The potential capacity of French wildlife rescue centres for wild bird disease surveillance
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Multiple schemes for wildlife disease surveillance have been in operation in France for decades and data on wild bird carcasses presented to the national SAGIR network have been recorded since the 1980s. Over the same period, wildlife rescue centres (WRCs) have admitted thousands of birds each year. However, the reasons for casualty submission have been poorly explored to date. To assess the potential capacity of WRCs to monitor infectious and non-infectious diseases of wild birds in addition to SAGIR, we used Fringillidae and Passeridae data from January 2004 to April 2013 from SAGIR and the WRC of Nantes (CVFSE/Oniris) which is in operation in North-West France. Firstly, the Centre Vétérinaire de la Faune Sauvage et des Ecosystèmes des Pays de la Loire (CVFSE) contributed more than 30 % of all the birds submitted and was complementary to the SAGIR network in terms of species, age of the birds collected, location and date found. Secondly, the CVFSE was able to detect the emergent finch trichomonosis, in addition to the SAGIR network. Some causes of passerine submission were detected by one or other of the two schemes leading to their complementarity in overviewing Fringillidae and Passeridae infectious and non-infectious diseases in France. In order to improve the efficiency of its wild bird disease monitoring and to participate in an effective national and/or European surveillance network, the CVFSE, as for other WRCs, must enhance its diagnostic capabilities, in particular post-mortem examinations and laboratory testing.
KeywordsSurveillance Disease Wildlife rescue centre Bird Fringillidae Passeridae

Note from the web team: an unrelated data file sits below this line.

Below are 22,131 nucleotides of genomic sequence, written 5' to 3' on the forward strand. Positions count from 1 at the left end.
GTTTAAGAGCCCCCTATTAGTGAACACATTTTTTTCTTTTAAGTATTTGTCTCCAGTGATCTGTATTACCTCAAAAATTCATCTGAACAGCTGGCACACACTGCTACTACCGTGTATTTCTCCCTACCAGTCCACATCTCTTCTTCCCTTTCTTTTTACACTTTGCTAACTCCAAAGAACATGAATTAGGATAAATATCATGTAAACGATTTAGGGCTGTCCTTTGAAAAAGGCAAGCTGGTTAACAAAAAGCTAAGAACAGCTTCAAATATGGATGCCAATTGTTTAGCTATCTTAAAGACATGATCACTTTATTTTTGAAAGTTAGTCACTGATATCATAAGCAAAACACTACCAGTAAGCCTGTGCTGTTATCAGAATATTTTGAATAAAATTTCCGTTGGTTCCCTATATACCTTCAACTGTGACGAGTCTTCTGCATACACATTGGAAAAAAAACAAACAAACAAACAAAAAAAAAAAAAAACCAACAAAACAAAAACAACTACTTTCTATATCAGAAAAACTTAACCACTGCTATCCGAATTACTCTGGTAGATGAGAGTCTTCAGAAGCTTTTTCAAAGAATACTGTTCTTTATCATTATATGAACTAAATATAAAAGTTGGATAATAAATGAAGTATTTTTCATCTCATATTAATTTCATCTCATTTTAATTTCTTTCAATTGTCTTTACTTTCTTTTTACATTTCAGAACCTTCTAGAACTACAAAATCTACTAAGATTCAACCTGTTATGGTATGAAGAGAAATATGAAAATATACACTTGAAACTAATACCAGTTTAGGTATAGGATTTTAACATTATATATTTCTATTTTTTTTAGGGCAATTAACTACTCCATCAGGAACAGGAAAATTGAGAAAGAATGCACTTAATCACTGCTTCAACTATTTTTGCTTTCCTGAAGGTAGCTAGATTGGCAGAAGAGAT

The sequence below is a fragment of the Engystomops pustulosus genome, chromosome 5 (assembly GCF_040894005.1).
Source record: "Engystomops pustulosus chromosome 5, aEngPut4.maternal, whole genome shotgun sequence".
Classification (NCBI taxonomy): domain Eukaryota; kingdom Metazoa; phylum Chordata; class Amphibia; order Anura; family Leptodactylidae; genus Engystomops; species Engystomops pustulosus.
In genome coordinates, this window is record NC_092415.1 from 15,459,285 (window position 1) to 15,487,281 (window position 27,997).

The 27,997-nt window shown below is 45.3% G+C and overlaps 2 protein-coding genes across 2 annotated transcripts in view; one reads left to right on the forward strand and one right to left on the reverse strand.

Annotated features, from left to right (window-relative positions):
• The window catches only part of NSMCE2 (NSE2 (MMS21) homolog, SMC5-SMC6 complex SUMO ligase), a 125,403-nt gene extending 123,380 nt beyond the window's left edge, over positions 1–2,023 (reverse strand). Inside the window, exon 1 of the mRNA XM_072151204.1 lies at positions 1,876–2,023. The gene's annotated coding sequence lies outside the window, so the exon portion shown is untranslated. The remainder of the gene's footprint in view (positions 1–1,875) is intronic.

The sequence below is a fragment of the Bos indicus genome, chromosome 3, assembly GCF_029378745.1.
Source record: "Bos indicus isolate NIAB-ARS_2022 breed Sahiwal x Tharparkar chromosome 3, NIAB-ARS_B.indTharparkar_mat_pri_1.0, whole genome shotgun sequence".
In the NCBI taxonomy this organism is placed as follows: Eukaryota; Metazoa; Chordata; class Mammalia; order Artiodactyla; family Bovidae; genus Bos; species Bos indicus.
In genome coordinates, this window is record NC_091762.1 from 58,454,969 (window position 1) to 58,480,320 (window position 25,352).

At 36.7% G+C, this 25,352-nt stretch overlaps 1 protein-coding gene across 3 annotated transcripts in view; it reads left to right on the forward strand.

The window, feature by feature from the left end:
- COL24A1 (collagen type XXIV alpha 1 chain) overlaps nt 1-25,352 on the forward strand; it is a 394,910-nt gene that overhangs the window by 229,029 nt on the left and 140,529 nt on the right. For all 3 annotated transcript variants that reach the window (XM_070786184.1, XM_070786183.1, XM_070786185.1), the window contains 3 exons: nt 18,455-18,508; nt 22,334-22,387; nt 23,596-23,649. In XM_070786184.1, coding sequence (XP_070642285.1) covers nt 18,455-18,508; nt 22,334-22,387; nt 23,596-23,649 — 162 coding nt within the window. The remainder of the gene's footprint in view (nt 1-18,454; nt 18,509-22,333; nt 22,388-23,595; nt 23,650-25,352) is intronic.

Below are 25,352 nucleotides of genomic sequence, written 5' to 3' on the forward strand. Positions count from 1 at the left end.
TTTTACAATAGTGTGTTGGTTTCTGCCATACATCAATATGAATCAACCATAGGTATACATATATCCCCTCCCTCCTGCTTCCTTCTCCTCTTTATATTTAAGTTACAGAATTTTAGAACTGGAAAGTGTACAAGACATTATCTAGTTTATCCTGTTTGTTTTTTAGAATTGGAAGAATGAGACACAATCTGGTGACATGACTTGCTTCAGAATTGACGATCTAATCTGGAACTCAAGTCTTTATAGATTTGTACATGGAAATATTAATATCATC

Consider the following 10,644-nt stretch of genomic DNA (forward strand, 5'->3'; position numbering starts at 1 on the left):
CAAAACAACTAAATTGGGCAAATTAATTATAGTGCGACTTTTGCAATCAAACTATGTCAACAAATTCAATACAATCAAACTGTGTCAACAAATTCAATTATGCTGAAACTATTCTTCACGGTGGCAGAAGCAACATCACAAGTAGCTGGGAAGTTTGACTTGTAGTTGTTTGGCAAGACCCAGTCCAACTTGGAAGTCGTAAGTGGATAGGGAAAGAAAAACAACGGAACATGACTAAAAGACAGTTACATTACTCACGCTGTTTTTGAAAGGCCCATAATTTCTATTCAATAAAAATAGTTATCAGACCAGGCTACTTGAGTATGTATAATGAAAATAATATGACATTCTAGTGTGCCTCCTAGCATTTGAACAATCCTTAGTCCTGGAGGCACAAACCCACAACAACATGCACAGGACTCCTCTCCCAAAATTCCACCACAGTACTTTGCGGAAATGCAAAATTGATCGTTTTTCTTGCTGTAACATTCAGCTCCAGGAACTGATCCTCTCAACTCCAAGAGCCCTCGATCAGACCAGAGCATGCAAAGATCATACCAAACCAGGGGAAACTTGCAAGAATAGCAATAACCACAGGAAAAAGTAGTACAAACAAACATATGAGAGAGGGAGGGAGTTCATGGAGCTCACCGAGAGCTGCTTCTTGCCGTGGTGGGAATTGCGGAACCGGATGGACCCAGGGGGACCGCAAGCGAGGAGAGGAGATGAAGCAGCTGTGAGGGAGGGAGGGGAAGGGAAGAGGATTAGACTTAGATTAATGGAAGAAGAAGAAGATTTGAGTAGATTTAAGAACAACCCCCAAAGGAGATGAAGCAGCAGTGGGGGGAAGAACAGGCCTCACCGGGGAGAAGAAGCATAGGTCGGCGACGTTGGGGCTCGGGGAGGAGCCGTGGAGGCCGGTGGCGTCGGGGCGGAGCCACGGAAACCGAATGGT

This study used data first from the SAGIR network which is financially supported by the French Federations of Hunters, the French Ministry of Ecology and Sustainable Development, the French Ministry of Agriculture through the French National Hunting and Wildlife Agency and the Regional Councils through their local veterinary laboratories. We also used data from the Centre Vétérinaire de la Faune Sauvage et des Ecosystèmes des Pays de la Loire (CVFSE) which is funded by Nantes Métropole, the Conseil Général de Loire-Atlantique, the Conseil Régional des Pays de la Loire, the Direction Régionale de l’Environnement, de l’Aménagement et du Logement Pays de la Loire and private partners especially Total S.A., Total Raffinage Chimie and Total Raffinage France.
We are grateful to the agents of the Federations of Hunters, the environmental officers of the Office National de la Chasse et de la Faune Sauvage (French National Hunting and Wildlife Agency) and to the public for their assistance with the reporting of mortality incidents, field investigations and carcass collection. Finally, we would like to thank the agents of the local veterinary laboratories, Hubert Ferté and Damien Jouet from the Université de Reims Champagne-Ardenne, Michaël Treilles from the veterinary laboratory of the Manche department, Philippe Berny from the Toxicology Laboratory of the Veterinary School VetAgro Sup and Karin Lemberger from Vet Diagnostics for the SAGIR diagnostic investigations; Jean Chi, Dr Kevin Tyler and Dr Diana Bell at the University of East Anglia for their assistance with PCR testing for T. gallinae and to all the veterinary staff of the CVFSE/Oniris for the CVFSE diagnostic investigations. We thank Tim Hopkins for his comments on an earlier version of this manuscript. We would also like to acknowledge the useful feedback from reviewers which helped to refine the paper.
The live animals in this study were admitted as sick or injured wild bird casualties to the Pays de la Loire Regional Wildlife and Ecosystem Veterinary Centre for appropriate clinical care. The performed procedures were conducted for diagnostic and medical treatment purposes only. Euthanasia for welfare reasons was performed in accordance with French legislation.
Conflict of interest
The authors declare that they had no conflict of interest in this study.
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